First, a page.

Born Iñigo de Loyola y Onaz in 1491 in Northern Spain, to the noble family of the region, Ignatius was the youngest of several children. Since he would inherit none of the family fortune, he was hired out to the court of Navarre to serve the king as a soldier and courtier and trained in the art of war and courtly chivalry.
In 1521, French forces crossed into Spain. While fighting for the king in defending the citadel at Pamplona, Iñigo's leg was smashed by a cannonball. First attempts to set the leg were clumsy and inefficient, but, motivated by vanity, he chose to have the leg re-broken and set again twice. Thereafter, he walked with a pronounced limp.
During a long convalescence, he had little to distract him other than a few romantic novels and two religious books, The Imitation of Christ, and The Golden Legend of the the Saints. He felt changed as he read. Romantic tales of chivalry and courtly life filled him with excitement, but he felt no lasting satisfaction or interest. However, reading the religious books, he was charged with energy at the exploits of the saints, a feeling that persisted.
Having recovered from his injury, Iñigo went on a pilgrimage to the monastery at Montserrat. Here he gave himself to prayer, fasting, and other pious works. Finally, he made up his mind to pursue a new life of service to God, a resolution symbolized by placing his sword at the feet of the famous statue of Our Lady of Montserrat.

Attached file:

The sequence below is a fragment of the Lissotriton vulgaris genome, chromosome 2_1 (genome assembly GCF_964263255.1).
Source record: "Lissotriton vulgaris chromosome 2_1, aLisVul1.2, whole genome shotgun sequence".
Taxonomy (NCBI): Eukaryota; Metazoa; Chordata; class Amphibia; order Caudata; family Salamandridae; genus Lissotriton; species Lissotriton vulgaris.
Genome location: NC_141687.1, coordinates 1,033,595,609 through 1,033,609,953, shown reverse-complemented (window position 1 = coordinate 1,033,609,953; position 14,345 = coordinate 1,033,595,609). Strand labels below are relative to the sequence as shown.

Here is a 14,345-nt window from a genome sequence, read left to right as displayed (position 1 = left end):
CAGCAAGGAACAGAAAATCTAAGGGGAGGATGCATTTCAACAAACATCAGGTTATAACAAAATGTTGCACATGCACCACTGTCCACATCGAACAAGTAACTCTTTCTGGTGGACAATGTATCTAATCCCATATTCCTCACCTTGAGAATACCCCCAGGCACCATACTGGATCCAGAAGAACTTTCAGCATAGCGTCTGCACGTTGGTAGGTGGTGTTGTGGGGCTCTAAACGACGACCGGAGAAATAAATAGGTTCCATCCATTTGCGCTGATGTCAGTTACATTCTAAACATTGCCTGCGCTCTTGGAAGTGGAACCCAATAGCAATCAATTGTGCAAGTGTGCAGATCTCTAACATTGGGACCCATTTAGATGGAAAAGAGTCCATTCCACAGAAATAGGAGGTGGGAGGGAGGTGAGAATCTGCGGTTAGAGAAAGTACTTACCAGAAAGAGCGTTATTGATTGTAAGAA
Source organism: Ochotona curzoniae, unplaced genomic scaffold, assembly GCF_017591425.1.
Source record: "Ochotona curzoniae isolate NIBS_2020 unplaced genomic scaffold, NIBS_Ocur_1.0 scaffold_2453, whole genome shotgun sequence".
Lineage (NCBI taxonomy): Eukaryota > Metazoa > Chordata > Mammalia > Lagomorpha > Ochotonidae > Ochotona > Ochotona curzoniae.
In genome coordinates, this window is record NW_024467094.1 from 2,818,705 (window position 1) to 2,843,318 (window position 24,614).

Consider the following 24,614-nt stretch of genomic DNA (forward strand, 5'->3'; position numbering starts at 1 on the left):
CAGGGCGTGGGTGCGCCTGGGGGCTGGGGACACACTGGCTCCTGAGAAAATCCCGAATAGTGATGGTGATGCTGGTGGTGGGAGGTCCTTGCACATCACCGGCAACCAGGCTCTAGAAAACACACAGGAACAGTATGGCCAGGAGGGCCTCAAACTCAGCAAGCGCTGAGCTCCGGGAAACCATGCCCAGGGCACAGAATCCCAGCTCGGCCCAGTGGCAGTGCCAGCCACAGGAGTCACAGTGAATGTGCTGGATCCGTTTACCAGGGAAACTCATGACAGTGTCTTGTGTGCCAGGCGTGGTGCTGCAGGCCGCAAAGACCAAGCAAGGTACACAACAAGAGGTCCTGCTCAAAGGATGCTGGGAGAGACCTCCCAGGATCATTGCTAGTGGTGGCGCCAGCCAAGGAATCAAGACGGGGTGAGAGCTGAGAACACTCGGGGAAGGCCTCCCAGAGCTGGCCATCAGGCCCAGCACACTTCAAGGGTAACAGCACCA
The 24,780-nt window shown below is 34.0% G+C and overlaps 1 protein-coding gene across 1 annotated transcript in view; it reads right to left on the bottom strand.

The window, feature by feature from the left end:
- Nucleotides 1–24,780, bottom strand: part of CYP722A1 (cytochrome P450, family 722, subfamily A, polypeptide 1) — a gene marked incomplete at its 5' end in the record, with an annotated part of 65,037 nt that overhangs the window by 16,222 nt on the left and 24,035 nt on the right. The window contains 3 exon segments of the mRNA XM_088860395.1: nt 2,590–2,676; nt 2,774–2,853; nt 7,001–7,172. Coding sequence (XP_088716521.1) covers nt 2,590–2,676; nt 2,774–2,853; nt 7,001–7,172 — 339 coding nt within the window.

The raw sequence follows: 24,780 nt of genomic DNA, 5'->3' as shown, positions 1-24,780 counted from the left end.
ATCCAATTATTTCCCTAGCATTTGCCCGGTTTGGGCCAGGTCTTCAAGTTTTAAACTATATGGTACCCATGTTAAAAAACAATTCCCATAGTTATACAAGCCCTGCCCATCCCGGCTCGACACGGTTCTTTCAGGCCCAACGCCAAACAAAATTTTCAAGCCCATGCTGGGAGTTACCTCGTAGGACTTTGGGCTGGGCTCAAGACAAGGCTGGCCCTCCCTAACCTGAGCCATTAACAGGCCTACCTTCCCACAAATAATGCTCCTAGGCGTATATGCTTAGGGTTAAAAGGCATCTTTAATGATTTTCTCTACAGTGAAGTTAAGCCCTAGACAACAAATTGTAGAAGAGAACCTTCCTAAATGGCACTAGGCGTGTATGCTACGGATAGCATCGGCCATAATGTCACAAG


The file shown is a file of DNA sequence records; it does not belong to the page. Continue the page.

Iñigo then moved to Manresa, where he lived in a cave for two years, praying and begging for alms. Through his deepening spiritual experiences, he received extraordinary insights into the nature of God, recording these experiences and shaping them so that others could share in them. This collection of spiritual activities became known as The Spiritual Exercises.
In his desire to serve God, Iñigo recognized his need for more education, a need fulfilled at the University of Paris, where he befriended other students with whom he shared the Spiritual Exercises. Several joined him in the formation of a band of priests dedicated to the service of the Church.
This group went to Rome and placed themselves at the disposal of Pope Paul III. The companions became known as the Companions of Jesus (Societas Jesu - Society of Jesus), Paul confirming the Society as a religious order of the Catholic Church in 1542.
Ignatius then spent his time directing the work of the Society, composing the Constitutions that would govern the life of the fledgling order, and putting the finishing touches to the Spiritual Exercises. At the time of his death in 1556, the Society of Jesus comprised over 1000 members, operating in 20 different countries in the Old and New Worlds.
The aim of Jesuit education was then articulated when Ignatius wrote the Constitutions for the Society of Jesus in 1540.